October 21, 2006
This animation shows how a gnomon, that part of a sundial that casts the shadow, traces a straight line on the equinoxes -- here on the dial plate of a 2 1/2 story tall sundial, located at the Gallivan Center Plaza in downtown Salt Lake City, Utah. The longitude is 111.8 west, and the time of the animation is between 12:30 p.m. and 2:00 p.m. (local time). Astrometric equinox occurs when the Sun reaches an ecliptic longitude of 180 degrees -- a point located in the constellation Virgo, near the star beta Virgo. This position of the Sun marks the beginning of the fall season. When the Sun reaches this ecliptic position, the length of day and night are the same at all locations on the Earth, and the shadow of the Sun on a sundial's gnomon traces a straight line.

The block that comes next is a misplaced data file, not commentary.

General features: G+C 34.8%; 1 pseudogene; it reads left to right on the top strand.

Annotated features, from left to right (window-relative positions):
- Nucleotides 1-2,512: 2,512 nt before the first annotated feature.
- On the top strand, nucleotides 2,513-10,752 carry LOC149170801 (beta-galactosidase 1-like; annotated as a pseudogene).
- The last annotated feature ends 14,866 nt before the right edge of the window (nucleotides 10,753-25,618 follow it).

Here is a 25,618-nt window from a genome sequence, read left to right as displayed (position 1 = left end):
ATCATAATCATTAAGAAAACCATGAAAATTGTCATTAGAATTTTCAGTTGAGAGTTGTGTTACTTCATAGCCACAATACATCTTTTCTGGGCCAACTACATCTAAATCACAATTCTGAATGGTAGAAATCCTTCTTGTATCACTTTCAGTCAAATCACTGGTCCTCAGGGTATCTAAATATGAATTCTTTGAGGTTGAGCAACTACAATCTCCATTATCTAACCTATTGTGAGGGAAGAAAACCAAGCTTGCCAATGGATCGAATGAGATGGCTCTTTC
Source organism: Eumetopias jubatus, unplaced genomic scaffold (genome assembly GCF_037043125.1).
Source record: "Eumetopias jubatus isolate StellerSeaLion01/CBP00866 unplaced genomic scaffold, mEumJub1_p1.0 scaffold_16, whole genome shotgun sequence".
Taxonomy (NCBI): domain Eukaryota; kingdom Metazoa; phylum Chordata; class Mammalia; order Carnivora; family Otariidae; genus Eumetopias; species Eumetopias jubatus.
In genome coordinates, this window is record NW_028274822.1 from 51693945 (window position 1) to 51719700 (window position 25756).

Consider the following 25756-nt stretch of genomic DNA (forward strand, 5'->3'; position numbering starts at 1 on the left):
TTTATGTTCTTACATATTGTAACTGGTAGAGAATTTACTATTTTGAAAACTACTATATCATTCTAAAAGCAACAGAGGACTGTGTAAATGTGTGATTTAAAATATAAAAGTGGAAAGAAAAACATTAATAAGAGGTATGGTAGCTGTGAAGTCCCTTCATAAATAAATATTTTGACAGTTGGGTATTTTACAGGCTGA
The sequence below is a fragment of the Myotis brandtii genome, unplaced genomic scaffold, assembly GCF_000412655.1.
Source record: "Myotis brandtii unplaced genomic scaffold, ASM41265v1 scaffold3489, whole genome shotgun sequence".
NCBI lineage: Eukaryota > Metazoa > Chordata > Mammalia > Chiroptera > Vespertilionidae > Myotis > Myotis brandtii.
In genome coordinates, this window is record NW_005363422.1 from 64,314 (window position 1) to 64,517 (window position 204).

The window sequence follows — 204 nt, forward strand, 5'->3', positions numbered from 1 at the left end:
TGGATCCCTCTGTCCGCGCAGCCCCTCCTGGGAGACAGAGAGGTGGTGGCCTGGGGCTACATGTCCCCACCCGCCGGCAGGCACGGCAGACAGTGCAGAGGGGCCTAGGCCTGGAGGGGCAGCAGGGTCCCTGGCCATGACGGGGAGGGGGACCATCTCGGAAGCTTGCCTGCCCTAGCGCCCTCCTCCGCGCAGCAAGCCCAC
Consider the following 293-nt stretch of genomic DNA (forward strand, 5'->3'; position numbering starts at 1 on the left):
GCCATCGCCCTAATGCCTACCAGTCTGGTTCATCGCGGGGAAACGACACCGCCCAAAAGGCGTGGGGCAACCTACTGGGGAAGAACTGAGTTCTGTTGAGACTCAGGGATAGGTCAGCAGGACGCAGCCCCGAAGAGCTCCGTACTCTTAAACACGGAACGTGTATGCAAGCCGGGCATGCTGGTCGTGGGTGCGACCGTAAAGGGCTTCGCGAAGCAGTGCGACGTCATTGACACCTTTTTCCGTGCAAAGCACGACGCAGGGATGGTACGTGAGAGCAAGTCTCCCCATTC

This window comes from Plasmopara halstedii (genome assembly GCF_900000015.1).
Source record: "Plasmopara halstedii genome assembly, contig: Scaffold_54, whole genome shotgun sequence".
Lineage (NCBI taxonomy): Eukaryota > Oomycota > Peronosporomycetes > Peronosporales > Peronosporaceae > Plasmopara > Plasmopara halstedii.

At the instant of this year's astrometric solstice (September 23, 2006, at 4:03 UT), the Sun was directly over the equator, not far from Indonesia. Each geographic location on the Earth experienced its own local autumnal equinox at local "apparent" noon over the next 24 hours. The angular size of this light gnomon is 1 degree.